Updated: Thursday, 28 Feb 2013, 10:05 PM EST
Published : Thursday, 28 Feb 2013, 8:58 PM EST
AVON, Conn. (WTNH) -- At times during a school year students will hear from a guest speaker discussing a topic that the class might currently be covering. On Thursday a group of students in our state had a special guest during their learning process, one from outer space.
"N-E-1, SS, N-E-1,SS, this is Whisky-One, Tango-Mike-Sierra, over."
What an amazing experience to have the final frontier right in your grasp.
For about ten minutes, Commander Chris Hadfield, a Canadian astronaut, was an out-of-this world teacher to star-eyed children at Avon's Tolcott Mountain Academy.
"We go around 16 times a day, we got about 400-thousand miles," said Hadfield.
"It was really cool. It isn't something you get to do everyday," said student Alissa Pace.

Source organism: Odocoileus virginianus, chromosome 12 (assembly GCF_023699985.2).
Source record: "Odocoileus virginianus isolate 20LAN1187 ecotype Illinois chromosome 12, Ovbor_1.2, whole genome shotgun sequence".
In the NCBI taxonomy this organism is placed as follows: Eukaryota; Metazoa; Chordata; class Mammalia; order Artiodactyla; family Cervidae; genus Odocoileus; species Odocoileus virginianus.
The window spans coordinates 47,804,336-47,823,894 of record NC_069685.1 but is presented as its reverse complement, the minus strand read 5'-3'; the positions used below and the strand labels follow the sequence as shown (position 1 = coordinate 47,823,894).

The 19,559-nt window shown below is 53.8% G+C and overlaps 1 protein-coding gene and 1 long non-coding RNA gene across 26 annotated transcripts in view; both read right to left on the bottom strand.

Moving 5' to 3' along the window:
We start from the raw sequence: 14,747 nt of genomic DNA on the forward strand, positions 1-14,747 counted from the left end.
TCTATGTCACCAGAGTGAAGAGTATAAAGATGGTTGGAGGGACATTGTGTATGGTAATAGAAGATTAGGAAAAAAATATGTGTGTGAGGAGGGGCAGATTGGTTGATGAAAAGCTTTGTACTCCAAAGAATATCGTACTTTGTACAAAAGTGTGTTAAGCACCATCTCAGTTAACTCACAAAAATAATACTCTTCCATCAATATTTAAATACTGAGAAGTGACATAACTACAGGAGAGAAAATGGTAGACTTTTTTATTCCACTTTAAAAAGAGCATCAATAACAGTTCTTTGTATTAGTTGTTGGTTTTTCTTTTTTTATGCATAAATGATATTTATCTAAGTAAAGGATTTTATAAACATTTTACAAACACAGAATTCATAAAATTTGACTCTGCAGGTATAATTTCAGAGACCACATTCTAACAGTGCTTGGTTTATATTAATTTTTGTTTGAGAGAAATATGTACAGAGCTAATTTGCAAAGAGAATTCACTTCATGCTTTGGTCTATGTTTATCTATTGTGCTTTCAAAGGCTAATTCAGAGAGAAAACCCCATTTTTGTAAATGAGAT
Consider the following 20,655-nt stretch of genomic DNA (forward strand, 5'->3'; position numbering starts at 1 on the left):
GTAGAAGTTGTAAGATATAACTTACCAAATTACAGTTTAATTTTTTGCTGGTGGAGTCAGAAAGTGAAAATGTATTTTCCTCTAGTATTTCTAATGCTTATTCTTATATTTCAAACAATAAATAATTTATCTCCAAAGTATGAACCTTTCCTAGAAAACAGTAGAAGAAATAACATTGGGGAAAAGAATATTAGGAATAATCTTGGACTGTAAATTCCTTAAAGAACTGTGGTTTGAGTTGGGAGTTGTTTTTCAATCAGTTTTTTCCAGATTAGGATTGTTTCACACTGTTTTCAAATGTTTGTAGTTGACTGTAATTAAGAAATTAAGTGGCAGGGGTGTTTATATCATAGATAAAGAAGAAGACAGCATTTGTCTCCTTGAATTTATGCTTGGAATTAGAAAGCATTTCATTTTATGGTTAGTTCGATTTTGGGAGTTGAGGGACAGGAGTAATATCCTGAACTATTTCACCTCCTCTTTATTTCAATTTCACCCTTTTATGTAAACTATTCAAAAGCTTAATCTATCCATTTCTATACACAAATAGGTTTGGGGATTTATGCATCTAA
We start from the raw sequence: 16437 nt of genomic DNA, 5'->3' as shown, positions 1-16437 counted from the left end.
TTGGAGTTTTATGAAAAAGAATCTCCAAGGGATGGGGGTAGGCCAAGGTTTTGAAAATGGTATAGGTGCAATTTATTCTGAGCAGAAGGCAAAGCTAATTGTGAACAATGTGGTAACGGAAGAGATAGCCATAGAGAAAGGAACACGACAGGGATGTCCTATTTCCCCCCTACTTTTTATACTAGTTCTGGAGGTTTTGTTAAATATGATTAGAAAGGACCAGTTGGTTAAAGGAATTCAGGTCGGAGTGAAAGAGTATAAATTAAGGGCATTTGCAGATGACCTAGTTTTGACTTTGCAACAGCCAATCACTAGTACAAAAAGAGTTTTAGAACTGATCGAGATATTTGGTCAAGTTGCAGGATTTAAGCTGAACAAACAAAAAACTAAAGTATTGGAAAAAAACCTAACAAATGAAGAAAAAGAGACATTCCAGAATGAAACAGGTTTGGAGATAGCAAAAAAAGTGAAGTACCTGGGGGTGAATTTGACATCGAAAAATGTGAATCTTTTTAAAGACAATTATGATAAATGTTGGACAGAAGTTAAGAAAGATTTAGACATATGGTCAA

Students asked questions from Earth...
"Do you think we are polluting space by our space programs? Over," said Michael.
Commander Hadfield answered them from 230 miles up, on the International Space Station.
"That's a great question, Michael, we need to be really careful," said Hadfield.
This took a serious amount of time to coordinate. Coordinate with space station, coordinate with NASA, coordinate to get these schools together, plus a grant was needed, to make science come to life.
"Kids need experiences that really excite them and get them turned them on to something. That's where they find the motivation to learn," said Jonathan Craig, Exec. Dir. of the Talcott Mountain Science Center.
"I almost never use a pound of force to pick something up and move it around, even if it's really really big," said Hadfield.
Perhaps, one of these faces will one day take that journey where no one has gone before and that first step, that one small step, may have started right here.
"It made me want to reach for my dreams, even more than I wanted to before," said Pace.
"NE-1 SS, This is Whisky-One, Mike-Sierra, I want to thank you for the contact. Clear. Over."